Presentation of the basic material. Hard metals are composite materials of a special class, which has high hardness, wear resistance and durability that are stored at high temperatures (600°C to 800°C). These properties are particularly useful in the drilling of wells. You can briefly define them as a composition consisting of refractory compounds, typically carbide, and a relatively low-melting binder material. Firstly, Henri Muassanom (Henri Moissan) synthesized tungsten carbide in 1893 when he fused tungsten with carbon in his electric furnace [6].

The next step towards the creation of carbide tools considered by a work of American engineer Frederick Winslow Taylor (Frederick Winslow Taylor). It belongs to the priority development of high-speed steel, which he shared with his compatriot White. On the basis of the known tool steel "Midvale, Taylor and Monsel' white (Maunsel White) applied high temperature quenching, provided her with high hardness and heat resistance, as well as improved the original [7].

Created by Taylor and white tool material based on tungsten, had a high resistance at high cutting temperatures and allowed to raise the cutting speed to 5 times, so it was named "high speed steel". Reached the speed of 40 m/min at the time was considered fantastic, and represented a real revolution in metalworking. In 1900 at the world exhibition in Paris created by Taylor and White steel won a gold medal. In 1907 d. Englishman Jelvudom Heyns (by Elwood Haynes) was patented "Stellite" (from Latin stella is a star)-cast solid cobalt based alloy, used not only for the manufacture of cutting tools, but also for welding machine parts and tools with a view to durability improvement (United States Patent 873745) [8]. Then there were the alloy carbides tungsten for welding on drilling as a wear-resistant coating. The first alloy carbides were part of more porous.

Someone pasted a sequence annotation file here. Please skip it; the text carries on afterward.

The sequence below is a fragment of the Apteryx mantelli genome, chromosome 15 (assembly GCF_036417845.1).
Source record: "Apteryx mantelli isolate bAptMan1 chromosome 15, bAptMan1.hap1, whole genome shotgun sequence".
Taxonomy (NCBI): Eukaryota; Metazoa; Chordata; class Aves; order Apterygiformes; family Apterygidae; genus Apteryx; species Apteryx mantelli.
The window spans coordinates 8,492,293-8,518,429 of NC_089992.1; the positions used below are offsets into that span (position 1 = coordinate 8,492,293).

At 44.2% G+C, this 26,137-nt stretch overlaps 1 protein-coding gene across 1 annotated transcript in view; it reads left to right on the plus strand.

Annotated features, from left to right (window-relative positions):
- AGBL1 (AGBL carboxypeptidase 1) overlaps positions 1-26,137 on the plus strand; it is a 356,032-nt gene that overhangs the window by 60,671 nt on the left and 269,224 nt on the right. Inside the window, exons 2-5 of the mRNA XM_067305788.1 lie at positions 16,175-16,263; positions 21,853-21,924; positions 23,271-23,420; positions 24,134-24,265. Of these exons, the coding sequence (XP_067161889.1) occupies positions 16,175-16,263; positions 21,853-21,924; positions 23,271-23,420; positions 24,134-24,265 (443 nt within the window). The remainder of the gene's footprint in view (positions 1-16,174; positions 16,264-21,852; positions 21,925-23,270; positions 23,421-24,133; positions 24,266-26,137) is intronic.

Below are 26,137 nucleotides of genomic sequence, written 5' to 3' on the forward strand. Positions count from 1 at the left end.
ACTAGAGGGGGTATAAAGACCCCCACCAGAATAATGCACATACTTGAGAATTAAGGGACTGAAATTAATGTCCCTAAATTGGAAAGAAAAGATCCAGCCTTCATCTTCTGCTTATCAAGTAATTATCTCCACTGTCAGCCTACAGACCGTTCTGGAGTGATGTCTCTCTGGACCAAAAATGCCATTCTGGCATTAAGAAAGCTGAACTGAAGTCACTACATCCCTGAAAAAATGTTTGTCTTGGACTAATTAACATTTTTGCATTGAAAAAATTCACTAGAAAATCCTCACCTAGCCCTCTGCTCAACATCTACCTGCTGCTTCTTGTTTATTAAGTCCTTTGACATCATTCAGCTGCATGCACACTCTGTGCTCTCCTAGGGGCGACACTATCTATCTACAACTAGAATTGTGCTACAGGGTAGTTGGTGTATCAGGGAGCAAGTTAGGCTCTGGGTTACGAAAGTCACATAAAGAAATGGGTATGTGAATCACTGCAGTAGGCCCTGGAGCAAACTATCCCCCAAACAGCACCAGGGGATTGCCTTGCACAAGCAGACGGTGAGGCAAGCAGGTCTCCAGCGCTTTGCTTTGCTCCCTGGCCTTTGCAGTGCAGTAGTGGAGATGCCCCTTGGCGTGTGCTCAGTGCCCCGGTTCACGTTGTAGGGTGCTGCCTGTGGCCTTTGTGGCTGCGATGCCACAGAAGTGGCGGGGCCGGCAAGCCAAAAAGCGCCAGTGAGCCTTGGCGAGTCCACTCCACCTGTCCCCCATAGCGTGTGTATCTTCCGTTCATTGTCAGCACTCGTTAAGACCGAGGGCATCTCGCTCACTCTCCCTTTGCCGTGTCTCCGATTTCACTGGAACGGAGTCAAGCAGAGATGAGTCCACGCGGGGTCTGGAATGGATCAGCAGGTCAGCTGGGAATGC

German inventor Hugo Lohman (Hugo Lohmann) in 1913-1914 Gg. tried to improve the properties of the alloy carbides due to grinding in a thin powder, pressing and heating the preforms formatted (dragged) to near the melting point [9]. The most famous of its development was hard alloy containing tungsten carbide and named "lomanit". This alloy was distinguished by exceptionally high hardness, approaching to the hardness of diamond, but like "Stellite" was extremely fragile, besides expensive, which has not received much spread. In the future, Lohman continued its development and made a number of inventions, on the various solid alloys, the most interesting of which singled out Meyer (J.R. Mejer) [10]. Table 1 show information about these inventions.

Raw material Additives Authors and Patent
WO2 ? C - Voigtländer A. and Lohmann H, patent DE286184 Germany, published 17.04.1914
Tungsten matrix, which is then exposed to carbon - Lohmann-Metall GMBH, patent DE335405 Germany, published 04.01.1921, declared 07 (08) .12.1918
Patent GB157774 UK, published 10.04.1922
No. SN96340 Switzerland, published 30.03.1921
Patent AT100441 Austria, published 07.10.1925
No. DK32119 in Denmark, published 20.08.1923
W and ? or Si Mo, Fe, Ti, Ni, Cr Lohmann-Metal GMBH, patent GB157769 UK, published 07.10.1922, claims priority 12/07/1918
No. SN96341 Switzerland, published 30.03.1921
WO2 or W Th, U, Mo, Ta Lohmann H, patent GB246487, published 17.02.1927, claims priority 01/24/1925
W 5% to 10% ThO2 3% to 5% Mo Lohmann (1926)

Table 1. The most important patents Lohmann.

We note that this is not a complete list of patents for inventions of different modifications of hard alloys made by h. Broken. We point out some more, most early developments in this field:

-German patent DE289066 (o. Voigtländer and h. Lohmann, published by 03.01.1914)